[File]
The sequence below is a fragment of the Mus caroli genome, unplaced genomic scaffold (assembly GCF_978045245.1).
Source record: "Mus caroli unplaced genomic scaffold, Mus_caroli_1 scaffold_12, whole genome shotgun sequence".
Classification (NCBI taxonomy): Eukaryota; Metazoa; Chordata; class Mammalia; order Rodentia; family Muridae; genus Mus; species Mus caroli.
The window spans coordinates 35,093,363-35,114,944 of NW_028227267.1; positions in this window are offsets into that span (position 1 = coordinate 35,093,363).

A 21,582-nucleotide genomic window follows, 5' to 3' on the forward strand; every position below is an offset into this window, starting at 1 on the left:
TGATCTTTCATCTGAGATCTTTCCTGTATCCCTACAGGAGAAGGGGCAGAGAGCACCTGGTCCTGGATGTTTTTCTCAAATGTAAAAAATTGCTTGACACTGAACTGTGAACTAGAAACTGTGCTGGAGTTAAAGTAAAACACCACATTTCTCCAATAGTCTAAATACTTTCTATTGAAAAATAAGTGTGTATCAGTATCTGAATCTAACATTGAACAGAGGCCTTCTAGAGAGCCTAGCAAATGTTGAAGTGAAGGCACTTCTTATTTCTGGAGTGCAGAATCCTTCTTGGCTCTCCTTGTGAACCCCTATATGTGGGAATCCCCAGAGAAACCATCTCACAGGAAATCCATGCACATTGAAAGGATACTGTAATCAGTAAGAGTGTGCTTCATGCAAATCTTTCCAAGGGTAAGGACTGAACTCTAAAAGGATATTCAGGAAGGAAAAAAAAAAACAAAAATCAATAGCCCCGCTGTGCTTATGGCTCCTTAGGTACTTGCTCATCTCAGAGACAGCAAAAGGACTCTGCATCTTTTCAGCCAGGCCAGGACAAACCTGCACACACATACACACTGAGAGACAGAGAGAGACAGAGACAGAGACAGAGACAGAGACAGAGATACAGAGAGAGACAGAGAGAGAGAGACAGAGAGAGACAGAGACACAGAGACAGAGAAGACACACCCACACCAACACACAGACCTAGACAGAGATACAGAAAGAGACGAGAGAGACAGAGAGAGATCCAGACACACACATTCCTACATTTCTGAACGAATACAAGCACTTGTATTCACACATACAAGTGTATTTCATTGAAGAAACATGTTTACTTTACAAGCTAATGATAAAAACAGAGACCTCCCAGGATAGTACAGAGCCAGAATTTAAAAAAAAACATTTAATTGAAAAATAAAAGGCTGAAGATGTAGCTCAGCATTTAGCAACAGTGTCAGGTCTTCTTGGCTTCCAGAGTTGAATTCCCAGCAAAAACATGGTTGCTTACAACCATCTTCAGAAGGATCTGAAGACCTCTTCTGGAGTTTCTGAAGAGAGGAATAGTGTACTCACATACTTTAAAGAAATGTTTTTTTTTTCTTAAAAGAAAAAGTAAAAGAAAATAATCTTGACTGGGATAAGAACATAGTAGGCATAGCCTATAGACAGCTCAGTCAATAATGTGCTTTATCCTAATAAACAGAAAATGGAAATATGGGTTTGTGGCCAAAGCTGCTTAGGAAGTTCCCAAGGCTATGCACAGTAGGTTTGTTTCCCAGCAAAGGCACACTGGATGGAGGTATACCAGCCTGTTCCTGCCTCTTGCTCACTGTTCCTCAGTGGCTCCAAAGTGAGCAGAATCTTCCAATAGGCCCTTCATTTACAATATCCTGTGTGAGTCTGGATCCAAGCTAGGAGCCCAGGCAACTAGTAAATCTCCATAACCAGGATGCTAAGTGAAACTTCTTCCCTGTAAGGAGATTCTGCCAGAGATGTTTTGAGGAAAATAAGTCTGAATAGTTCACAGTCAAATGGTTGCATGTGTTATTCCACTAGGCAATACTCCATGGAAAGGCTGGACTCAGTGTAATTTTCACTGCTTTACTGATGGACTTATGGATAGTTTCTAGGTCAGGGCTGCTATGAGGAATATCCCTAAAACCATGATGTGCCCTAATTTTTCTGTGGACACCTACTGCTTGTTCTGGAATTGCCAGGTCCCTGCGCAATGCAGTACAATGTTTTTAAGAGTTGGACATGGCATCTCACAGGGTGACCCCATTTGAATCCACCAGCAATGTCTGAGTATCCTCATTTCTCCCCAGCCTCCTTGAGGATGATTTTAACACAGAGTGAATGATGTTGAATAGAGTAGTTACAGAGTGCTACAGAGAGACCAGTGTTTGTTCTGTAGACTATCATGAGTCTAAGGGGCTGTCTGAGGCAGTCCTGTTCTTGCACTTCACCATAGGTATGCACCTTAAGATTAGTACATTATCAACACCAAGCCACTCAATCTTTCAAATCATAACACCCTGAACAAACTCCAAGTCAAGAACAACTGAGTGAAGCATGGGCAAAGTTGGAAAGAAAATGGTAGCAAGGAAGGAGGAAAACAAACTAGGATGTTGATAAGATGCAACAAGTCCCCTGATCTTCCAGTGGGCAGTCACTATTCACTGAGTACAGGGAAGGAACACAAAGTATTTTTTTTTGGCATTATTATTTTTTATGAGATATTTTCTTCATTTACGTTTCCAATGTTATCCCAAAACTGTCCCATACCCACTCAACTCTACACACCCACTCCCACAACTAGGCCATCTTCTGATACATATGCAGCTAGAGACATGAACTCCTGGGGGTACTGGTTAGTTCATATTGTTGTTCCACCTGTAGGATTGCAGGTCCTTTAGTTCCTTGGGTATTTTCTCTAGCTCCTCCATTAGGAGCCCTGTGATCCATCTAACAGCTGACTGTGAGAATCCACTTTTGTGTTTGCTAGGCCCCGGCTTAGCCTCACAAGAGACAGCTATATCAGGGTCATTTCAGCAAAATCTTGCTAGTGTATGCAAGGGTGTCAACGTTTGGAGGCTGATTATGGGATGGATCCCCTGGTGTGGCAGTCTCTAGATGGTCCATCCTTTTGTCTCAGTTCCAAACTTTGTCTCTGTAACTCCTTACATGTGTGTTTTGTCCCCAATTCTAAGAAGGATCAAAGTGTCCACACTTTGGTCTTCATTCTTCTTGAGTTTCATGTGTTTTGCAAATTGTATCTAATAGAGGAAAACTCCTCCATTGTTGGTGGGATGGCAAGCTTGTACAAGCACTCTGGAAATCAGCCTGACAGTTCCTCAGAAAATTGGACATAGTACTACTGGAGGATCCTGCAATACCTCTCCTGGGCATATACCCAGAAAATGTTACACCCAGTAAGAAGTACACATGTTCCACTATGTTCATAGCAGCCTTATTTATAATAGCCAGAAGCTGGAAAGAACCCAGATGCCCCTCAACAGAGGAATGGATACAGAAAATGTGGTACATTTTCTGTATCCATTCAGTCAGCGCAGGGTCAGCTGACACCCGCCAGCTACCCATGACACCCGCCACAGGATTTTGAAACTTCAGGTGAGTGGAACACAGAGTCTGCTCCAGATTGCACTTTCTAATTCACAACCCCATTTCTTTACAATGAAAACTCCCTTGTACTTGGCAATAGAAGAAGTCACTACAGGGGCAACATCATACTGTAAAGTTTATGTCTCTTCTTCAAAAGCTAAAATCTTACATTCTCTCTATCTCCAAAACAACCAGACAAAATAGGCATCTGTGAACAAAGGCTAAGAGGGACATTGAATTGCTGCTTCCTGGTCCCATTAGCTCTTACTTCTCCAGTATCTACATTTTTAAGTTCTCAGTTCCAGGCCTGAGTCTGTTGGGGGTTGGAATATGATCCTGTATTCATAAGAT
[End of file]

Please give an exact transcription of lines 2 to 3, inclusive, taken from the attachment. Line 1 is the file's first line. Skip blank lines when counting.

Source record: "Mus caroli unplaced genomic scaffold, Mus_caroli_1 scaffold_12, whole genome shotgun sequence".
Classification (NCBI taxonomy): Eukaryota; Metazoa; Chordata; class Mammalia; order Rodentia; family Muridae; genus Mus; species Mus caroli.